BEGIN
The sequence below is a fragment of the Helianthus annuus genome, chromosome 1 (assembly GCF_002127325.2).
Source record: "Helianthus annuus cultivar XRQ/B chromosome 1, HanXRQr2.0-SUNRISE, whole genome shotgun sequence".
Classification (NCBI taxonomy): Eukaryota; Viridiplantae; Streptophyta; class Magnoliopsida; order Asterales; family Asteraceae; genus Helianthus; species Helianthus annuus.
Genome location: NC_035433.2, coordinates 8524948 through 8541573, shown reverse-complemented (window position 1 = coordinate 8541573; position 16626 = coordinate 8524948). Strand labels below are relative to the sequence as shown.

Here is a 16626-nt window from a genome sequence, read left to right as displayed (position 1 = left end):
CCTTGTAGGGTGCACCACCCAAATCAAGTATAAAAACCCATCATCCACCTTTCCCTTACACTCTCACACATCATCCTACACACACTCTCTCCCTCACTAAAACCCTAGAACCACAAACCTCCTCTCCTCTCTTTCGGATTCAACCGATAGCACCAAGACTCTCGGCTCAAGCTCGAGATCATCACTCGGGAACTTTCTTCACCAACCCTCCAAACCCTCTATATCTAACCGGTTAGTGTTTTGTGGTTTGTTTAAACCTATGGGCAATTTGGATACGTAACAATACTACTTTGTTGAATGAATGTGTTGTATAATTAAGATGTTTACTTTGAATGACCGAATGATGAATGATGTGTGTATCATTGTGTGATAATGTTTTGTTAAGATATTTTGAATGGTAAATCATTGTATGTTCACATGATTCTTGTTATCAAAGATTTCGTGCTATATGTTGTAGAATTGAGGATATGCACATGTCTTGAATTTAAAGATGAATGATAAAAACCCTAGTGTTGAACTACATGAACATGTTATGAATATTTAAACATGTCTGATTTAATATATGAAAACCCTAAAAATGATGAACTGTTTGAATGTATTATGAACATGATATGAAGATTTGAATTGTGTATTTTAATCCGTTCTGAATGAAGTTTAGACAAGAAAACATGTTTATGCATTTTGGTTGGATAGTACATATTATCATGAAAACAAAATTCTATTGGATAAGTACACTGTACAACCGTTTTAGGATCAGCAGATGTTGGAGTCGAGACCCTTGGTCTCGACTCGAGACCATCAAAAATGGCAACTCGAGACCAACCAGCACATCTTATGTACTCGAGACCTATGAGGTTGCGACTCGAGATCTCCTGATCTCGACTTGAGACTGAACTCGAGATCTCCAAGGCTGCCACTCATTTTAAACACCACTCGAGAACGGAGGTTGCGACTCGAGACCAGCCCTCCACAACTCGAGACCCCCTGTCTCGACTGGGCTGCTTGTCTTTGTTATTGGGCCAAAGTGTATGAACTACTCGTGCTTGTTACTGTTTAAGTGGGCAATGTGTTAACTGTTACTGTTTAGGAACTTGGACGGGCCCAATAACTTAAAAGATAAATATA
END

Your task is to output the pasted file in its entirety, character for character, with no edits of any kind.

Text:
The sequence below is a fragment of the Helianthus annuus genome, chromosome 1 (assembly GCF_002127325.2).
Source record: "Helianthus annuus cultivar XRQ/B chromosome 1, HanXRQr2.0-SUNRISE, whole genome shotgun sequence".
Classification (NCBI taxonomy): Eukaryota; Viridiplantae; Streptophyta; class Magnoliopsida; order Asterales; family Asteraceae; genus Helianthus; species Helianthus annuus.
Genome location: NC_035433.2, coordinates 8524948 through 8541573, shown reverse-complemented (window position 1 = coordinate 8541573; position 16626 = coordinate 8524948). Strand labels below are relative to the sequence as shown.

Here is a 16626-nt window from a genome sequence, read left to right as displayed (position 1 = left end):
CCTTGTAGGGTGCACCACCCAAATCAAGTATAAAAACCCATCATCCACCTTTCCCTTACACTCTCACACATCATCCTACACACACTCTCTCCCTCACTAAAACCCTAGAACCACAAACCTCCTCTCCTCTCTTTCGGATTCAACCGATAGCACCAAGACTCTCGGCTCAAGCTCGAGATCATCACTCGGGAACTTTCTTCACCAACCCTCCAAACCCTCTATATCTAACCGGTTAGTGTTTTGTGGTTTGTTTAAACCTATGGGCAATTTGGATACGTAACAATACTACTTTGTTGAATGAATGTGTTGTATAATTAAGATGTTTACTTTGAATGACCGAATGATGAATGATGTGTGTATCATTGTGTGATAATGTTTTGTTAAGATATTTTGAATGGTAAATCATTGTATGTTCACATGATTCTTGTTATCAAAGATTTCGTGCTATATGTTGTAGAATTGAGGATATGCACATGTCTTGAATTTAAAGATGAATGATAAAAACCCTAGTGTTGAACTACATGAACATGTTATGAATATTTAAACATGTCTGATTTAATATATGAAAACCCTAAAAATGATGAACTGTTTGAATGTATTATGAACATGATATGAAGATTTGAATTGTGTATTTTAATCCGTTCTGAATGAAGTTTAGACAAGAAAACATGTTTATGCATTTTGGTTGGATAGTACATATTATCATGAAAACAAAATTCTATTGGATAAGTACACTGTACAACCGTTTTAGGATCAGCAGATGTTGGAGTCGAGACCCTTGGTCTCGACTCGAGACCATCAAAAATGGCAACTCGAGACCAACCAGCACATCTTATGTACTCGAGACCTATGAGGTTGCGACTCGAGATCTCCTGATCTCGACTTGAGACTGAACTCGAGATCTCCAAGGCTGCCACTCATTTTAAACACCACTCGAGAACGGAGGTTGCGACTCGAGACCAGCCCTCCACAACTCGAGACCCCCTGTCTCGACTGGGCTGCTTGTCTTTGTTATTGGGCCAAAGTGTATGAACTACTCGTGCTTGTTACTGTTTAAGTGGGCAATGTGTTAACTGTTACTGTTTAGGAACTTGGACGGGCCCAATAACTTAAAAGATAAATATA